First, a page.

The limitations of the standards are quickly overcome, the particular added to the typical.  One seeks – beyond the exemplary – the very concrete and also the unique.  “Complete desperation can be expressed by a person who grinds his teeth, foams at the mouth, and bites his lips…”  How should this be represented?  How can one satisfy the facts, that one is dealing with a “Representation or conception of the stirrings of the passions,” which is sometimes a condition which should be appropriately illustrated as “a composed movement” or a “mixed movement” and not “statically”?   Is the – Cartesian – conception of a “machina nostri corporis” reliable enough to do justice to the dynamic of the lives of our souls?  And what should we think when contemplating Poussin’s rigid, mask-like faces?  Cureau de la Chambre (1662), in light of such “fixations,” invoked an observation that he – relating to the character of the “désespoir” – describes thus: “Mais de quelque façon qu'un Homme desesperé meure, il conserve sur son visage quelque temps apres qu'il est mort les marques de sa Fureur.”  Paralysis in death has to stand in for the fixation of emotional arousal!  And thereby hardly anything has been said about the reliability of the passions which have been forced into such a schematism.  Ephraim Benson, on the occasion of a new edition around 1790 of the “characteristic parallel heads” according to Giovanni Battista della Porta expressed doubt about the entire enterprise, remembering the anecdote of a physiognomer who described Socrates as “a debauchee, rascal, drinker, fornicator, adulterer, and who knows what else,” to which Socrates then replied, “Friends, do not laugh, nature made all these things of me, but reflection and philosophy made me what I am now.”   In short, Lebrun offers us nothing but some assistance, but the project of the representation of the passions doubtless exists, even if the stirrings of the passions at first glance are not compatible with their fixation in an image.  In the Aristotelian tradition it deals with nothing more than “accidentia” and “signa quaeam in corpore apparentia.”  That offered points of reference, but no more.

The same question seems even more difficult to answer in a satisfying manner when applied to architecture.  Of course there are also “signs” there that can be read as physiognomic expressions.  And the circumstance that the profile of a Doric entablature is illustrated in Jacques François Blondel’s Cours d’Architecture with different facial characteristics according to Palladio, Scamozzi or Vignola is ultimately based on Vitruvius.  Who would want to deny architecture a very specific capacity for expression?  The character teachings of the late eighteenth century distinguished between a “caractère mâle, ferme ou virile” or an “architecture légère, élégante ou délicate”, but also an “architecture mystérieuse” and an “architecture hardie.”  And of course corresponding buildings always preceded such lists.  Boullée’s criticism of Vitruvius (“Vitruve prend l'effet pour la cause.”) comes too late; and naturally architects already followed long before – and after – what he recommends: “c'est cette production de l'esprit, c'est cette création qui constitute l'architecture.”  Architecture should express something – and have an effect on the soul.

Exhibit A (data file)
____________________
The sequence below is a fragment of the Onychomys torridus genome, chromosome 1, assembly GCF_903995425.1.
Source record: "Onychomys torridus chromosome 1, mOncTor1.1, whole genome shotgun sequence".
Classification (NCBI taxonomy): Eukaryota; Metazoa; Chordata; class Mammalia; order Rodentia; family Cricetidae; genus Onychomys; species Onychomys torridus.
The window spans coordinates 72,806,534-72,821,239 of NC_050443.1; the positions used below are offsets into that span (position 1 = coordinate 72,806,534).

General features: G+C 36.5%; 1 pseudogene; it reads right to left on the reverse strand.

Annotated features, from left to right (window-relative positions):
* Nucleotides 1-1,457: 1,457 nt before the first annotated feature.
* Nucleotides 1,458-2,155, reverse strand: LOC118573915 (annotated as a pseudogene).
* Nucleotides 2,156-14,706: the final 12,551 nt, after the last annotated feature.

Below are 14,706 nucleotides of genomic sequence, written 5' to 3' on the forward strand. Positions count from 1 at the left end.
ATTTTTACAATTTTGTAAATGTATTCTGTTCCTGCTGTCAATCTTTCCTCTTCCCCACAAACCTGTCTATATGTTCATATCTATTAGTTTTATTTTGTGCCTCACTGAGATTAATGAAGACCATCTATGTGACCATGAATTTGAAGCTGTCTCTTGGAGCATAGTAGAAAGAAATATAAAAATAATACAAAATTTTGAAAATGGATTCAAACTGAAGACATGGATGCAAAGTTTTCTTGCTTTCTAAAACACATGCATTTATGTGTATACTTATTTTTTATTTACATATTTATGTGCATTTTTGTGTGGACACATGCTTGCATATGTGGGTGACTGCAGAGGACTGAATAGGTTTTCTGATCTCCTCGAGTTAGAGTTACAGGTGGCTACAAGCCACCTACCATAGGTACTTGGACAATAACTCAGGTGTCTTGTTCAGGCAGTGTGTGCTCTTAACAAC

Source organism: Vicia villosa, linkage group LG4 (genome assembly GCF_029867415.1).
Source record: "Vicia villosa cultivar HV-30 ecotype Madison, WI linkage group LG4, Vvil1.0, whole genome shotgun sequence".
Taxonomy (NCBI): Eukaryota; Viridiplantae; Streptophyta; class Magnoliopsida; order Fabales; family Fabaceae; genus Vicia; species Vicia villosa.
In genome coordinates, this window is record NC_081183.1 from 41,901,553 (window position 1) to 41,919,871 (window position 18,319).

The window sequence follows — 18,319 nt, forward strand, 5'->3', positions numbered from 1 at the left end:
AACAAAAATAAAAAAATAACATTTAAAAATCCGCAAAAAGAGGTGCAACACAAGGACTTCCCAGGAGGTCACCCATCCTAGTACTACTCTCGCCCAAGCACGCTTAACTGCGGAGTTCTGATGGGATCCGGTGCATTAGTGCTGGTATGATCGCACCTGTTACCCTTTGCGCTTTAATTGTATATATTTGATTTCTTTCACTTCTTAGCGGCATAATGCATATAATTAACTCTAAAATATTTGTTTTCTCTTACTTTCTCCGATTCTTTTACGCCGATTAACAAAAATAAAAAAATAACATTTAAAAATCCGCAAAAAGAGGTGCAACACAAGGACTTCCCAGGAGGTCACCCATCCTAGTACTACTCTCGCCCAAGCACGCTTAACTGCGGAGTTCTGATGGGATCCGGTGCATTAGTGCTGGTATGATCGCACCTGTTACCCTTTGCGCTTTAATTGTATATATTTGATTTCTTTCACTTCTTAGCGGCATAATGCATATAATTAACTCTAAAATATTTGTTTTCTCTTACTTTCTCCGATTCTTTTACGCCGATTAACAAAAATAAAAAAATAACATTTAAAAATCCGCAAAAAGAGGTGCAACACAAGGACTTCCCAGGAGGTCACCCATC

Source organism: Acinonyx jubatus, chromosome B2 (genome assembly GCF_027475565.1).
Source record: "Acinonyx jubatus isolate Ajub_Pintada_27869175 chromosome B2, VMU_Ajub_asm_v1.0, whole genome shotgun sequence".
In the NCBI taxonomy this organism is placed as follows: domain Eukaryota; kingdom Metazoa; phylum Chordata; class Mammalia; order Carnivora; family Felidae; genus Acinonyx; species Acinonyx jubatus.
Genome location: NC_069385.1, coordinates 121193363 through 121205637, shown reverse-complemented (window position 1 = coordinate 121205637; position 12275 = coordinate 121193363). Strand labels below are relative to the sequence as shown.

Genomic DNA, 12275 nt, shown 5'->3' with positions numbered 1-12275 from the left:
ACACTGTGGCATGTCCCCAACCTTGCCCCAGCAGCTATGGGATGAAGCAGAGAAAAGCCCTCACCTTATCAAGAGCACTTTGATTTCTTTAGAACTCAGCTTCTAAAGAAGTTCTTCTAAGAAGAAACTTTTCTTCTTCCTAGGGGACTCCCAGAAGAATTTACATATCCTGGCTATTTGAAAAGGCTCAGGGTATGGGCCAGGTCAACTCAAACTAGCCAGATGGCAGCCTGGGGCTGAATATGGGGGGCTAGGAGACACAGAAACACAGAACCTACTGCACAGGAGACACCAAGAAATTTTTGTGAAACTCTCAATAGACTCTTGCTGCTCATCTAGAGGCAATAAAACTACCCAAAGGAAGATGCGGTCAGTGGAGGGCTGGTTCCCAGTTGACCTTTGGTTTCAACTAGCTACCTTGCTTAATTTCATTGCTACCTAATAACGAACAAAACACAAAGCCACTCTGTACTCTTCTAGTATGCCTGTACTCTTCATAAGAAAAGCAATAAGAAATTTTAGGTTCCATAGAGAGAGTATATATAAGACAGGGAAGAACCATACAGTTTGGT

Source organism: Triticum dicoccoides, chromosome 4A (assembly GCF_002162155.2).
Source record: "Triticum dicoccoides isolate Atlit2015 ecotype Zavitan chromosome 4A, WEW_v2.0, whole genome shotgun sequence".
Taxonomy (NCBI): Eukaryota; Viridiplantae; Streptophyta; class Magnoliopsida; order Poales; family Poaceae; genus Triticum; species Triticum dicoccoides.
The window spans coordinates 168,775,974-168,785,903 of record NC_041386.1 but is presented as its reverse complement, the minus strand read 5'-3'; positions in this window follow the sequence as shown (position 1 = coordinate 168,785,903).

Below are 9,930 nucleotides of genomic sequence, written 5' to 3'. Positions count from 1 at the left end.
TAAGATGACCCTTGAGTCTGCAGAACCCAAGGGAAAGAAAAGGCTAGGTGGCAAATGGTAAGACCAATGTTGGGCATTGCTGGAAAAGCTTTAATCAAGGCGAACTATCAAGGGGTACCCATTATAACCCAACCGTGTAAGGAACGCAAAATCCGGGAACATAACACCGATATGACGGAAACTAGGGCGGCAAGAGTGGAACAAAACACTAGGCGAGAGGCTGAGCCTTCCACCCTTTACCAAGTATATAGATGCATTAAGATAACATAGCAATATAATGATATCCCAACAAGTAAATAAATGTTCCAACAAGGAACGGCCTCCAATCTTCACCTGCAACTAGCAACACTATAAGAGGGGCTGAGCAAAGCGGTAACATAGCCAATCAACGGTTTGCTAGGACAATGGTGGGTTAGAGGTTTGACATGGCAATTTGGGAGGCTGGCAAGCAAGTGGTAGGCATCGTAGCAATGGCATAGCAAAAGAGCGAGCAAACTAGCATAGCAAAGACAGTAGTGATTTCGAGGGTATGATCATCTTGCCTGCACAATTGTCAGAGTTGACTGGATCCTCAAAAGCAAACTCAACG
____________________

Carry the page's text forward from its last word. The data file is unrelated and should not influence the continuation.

The concept of the Baroque has been linked in a particular manner with such emphatically expressed effect.  But sufficient research and proof is still lacking regarding how this is implemented in works - here and there - in very specific, particular ways.  “In its highest expression the style generally tends to the unfathomable,” wrote Wölfflin in Renaissance and Baroque in 1888.  And that some things escape our – rational – grasp long formed a topos of Baroque research: “incomprehensible”!  Astonishing enough that one was so quickly contented with Lebrun, when the soul, and more precisely the mind-body problem, always received such great attention.  There is no shortage of open questions. 

Werner Oechslin

 

Concept / Organization: Anja Buschow Oechslin, Axel C. Gampp, Werner Oechslin, Tristan Weddigen